An unflinching, honest novel in verse about a teenager's journey into the slam poetry scene and the dangerous new relationship that could threaten all her dreams. From the award-winning poet and author of HOME IS NOT A COUNTRY.
Bad girl. No matter how hard Samira tries, she can’t shake her reputation. She’s never gotten the benefit of the doubt—not from her mother or the aunties who watch her like a hawk.
Samira is determined to have a perfect summer filled with fun parties, exploring DC, and growing as a poet—until a scandalous rumor has her grounded and unable to leave her house. When Samira turns to a poetry forum for solace, she catches the eye of an older, charismatic poet named Horus. For the first time, Samira feels wanted. But soon she’s keeping a bigger secret than ever before—one that that could prove her reputation and jeopardize her place in her community.
In this gripping coming-of-age novel from the critically acclaimed author Safia Elhillo, a young woman searches to find the balance between honoring her family, her artistry, and her authentic self.
An Excerpt fromBright Red Fruit
In the tale of Persephone
which should be read
as an argument between the mother and the lover—
the daughter is just meat.
—Louise Glück, “Persephone the Wanderer”
why did i do it?
why did i lie?
everyone wants me to blame religion, my mother, the country in flames behind us, but i was not an unhappy child. we danced and colored and folded little paper boats to float in the bathtub. we tried our best and locked the doors and installed sensors in the windows. if i am to blame, it is only because i was forever curious, forever climbing onto the sill to peer out the locked window at the lives continuing outside. i was not unhappy, only restless. only hungry to know what we were trying to keep out. it was i who opened the doors, the windows. it was i who let him into the house.
all the aunties in the neighborhood love
to remember that i was a sweet kid
laughing & dimpled & affectionate
& these reveries always end with a sigh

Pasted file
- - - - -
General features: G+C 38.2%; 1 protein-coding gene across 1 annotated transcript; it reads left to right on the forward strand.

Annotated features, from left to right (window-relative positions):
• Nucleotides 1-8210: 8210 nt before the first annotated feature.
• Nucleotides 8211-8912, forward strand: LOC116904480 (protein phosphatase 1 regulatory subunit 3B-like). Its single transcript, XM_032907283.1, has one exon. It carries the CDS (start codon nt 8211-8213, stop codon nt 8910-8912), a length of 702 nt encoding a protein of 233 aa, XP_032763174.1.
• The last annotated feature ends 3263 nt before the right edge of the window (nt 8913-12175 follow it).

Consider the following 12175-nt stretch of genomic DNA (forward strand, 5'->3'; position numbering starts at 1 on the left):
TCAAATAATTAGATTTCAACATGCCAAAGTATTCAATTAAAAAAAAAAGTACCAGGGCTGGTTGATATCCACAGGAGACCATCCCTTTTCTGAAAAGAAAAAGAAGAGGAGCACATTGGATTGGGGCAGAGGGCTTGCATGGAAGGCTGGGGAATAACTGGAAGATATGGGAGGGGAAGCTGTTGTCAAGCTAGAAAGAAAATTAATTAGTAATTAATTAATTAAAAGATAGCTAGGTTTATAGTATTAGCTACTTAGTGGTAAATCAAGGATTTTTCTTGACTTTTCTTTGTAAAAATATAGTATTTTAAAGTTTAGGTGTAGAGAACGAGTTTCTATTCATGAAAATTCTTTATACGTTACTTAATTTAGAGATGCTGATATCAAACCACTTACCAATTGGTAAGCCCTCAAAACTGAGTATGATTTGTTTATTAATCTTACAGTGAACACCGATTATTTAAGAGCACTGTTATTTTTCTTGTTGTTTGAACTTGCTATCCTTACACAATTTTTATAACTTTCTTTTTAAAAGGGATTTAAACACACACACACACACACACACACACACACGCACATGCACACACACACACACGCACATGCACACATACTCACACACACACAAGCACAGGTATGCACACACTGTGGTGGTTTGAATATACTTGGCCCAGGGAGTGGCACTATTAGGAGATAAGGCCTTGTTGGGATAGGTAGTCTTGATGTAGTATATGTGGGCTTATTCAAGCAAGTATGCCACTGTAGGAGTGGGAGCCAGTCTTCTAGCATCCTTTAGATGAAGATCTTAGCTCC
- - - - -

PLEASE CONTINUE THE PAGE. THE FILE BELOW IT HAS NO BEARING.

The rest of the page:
as they look at me now, sixteen
& what they call, sorrowfully, boy crazy
but ever since i was small i’ve wanted
to be loved
when it was the aunties i’d reach for
to be embraced, to be kissed, it was fine
but ever since i was small i would lock eyes
with boys on passing buses, in passing cars
& wonder if i could make them love me
though all my life, mama has taken great care
to make sure i never find out
it all started when a boy whose name i wish i did not remember
he & his family long since returned to sudan
told a lie that begat another that begat several more
& in the eye of that storm hissed my name
the littlest exaggeration, intended, i’m sure, to be harmless
to get his friends to stop laughing at his inexperience
his chest puffed out, an untruth forming between his teeth
the insistence that he had, that he does. with who? they mocked.
we liked each other, passed notes back & forth
at sunday arabic school, glanced shyly over at each other
at eid gatherings, our hands brushing once at an iftar buffet
but nothing more. we barely spoke. never touched. but still
& now he’s long gone, years since the story took root
& poisoned my name, so long ago that people barely remember
the lie itself, the story, only the feeling they get when they look
at me, the disgust, the reproach, embarrassment on behalf
of my mother, & also something darker, something gleeful
& carnivorous, sinking into my name, my reputation
& drawing blood, teeth wet & red & shining